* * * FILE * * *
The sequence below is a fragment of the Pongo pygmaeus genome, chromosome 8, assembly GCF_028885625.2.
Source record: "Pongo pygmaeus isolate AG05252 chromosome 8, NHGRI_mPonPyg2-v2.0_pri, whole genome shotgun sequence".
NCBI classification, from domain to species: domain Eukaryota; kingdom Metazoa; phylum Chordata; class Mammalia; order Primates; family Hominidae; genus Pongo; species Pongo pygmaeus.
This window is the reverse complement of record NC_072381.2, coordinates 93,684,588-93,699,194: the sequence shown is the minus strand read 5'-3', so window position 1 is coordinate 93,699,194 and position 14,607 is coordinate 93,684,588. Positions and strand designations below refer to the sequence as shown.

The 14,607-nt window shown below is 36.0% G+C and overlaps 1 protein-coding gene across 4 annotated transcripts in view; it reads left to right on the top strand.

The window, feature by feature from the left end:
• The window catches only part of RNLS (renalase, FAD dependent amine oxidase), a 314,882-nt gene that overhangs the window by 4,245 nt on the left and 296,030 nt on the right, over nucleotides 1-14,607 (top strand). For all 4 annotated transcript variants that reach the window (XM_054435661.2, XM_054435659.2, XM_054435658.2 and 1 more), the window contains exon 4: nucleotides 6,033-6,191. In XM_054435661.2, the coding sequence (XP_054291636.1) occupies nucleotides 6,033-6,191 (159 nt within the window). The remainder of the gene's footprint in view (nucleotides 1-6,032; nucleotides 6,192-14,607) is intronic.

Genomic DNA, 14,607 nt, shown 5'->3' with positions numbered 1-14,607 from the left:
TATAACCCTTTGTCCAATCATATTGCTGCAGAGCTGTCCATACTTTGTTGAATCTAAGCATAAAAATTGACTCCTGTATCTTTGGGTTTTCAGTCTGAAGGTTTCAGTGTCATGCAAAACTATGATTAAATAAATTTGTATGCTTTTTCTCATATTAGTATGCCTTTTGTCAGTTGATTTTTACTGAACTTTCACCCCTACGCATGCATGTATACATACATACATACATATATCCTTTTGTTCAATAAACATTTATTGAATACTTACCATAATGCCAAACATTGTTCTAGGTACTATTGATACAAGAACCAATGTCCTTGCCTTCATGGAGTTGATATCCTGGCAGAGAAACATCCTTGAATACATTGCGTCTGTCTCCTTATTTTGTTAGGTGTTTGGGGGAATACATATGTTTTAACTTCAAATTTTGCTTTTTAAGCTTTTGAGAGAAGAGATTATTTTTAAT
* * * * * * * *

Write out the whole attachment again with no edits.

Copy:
The sequence below is a fragment of the Pongo pygmaeus genome, chromosome 8, assembly GCF_028885625.2.
Source record: "Pongo pygmaeus isolate AG05252 chromosome 8, NHGRI_mPonPyg2-v2.0_pri, whole genome shotgun sequence".
NCBI classification, from domain to species: domain Eukaryota; kingdom Metazoa; phylum Chordata; class Mammalia; order Primates; family Hominidae; genus Pongo; species Pongo pygmaeus.
This window is the reverse complement of record NC_072381.2, coordinates 93,684,588-93,699,194: the sequence shown is the minus strand read 5'-3', so window position 1 is coordinate 93,699,194 and position 14,607 is coordinate 93,684,588. Positions and strand designations below refer to the sequence as shown.

The 14,607-nt window shown below is 36.0% G+C and overlaps 1 protein-coding gene across 4 annotated transcripts in view; it reads left to right on the top strand.

The window, feature by feature from the left end:
• The window catches only part of RNLS (renalase, FAD dependent amine oxidase), a 314,882-nt gene that overhangs the window by 4,245 nt on the left and 296,030 nt on the right, over nucleotides 1-14,607 (top strand). For all 4 annotated transcript variants that reach the window (XM_054435661.2, XM_054435659.2, XM_054435658.2 and 1 more), the window contains exon 4: nucleotides 6,033-6,191. In XM_054435661.2, the coding sequence (XP_054291636.1) occupies nucleotides 6,033-6,191 (159 nt within the window). The remainder of the gene's footprint in view (nucleotides 1-6,032; nucleotides 6,192-14,607) is intronic.

Genomic DNA, 14,607 nt, shown 5'->3' with positions numbered 1-14,607 from the left:
TATAACCCTTTGTCCAATCATATTGCTGCAGAGCTGTCCATACTTTGTTGAATCTAAGCATAAAAATTGACTCCTGTATCTTTGGGTTTTCAGTCTGAAGGTTTCAGTGTCATGCAAAACTATGATTAAATAAATTTGTATGCTTTTTCTCATATTAGTATGCCTTTTGTCAGTTGATTTTTACTGAACTTTCACCCCTACGCATGCATGTATACATACATACATACATATATCCTTTTGTTCAATAAACATTTATTGAATACTTACCATAATGCCAAACATTGTTCTAGGTACTATTGATACAAGAACCAATGTCCTTGCCTTCATGGAGTTGATATCCTGGCAGAGAAACATCCTTGAATACATTGCGTCTGTCTCCTTATTTTGTTAGGTGTTTGGGGGAATACATATGTTTTAACTTCAAATTTTGCTTTTTAAGCTTTTGAGAGAAGAGATTATTTTTAAT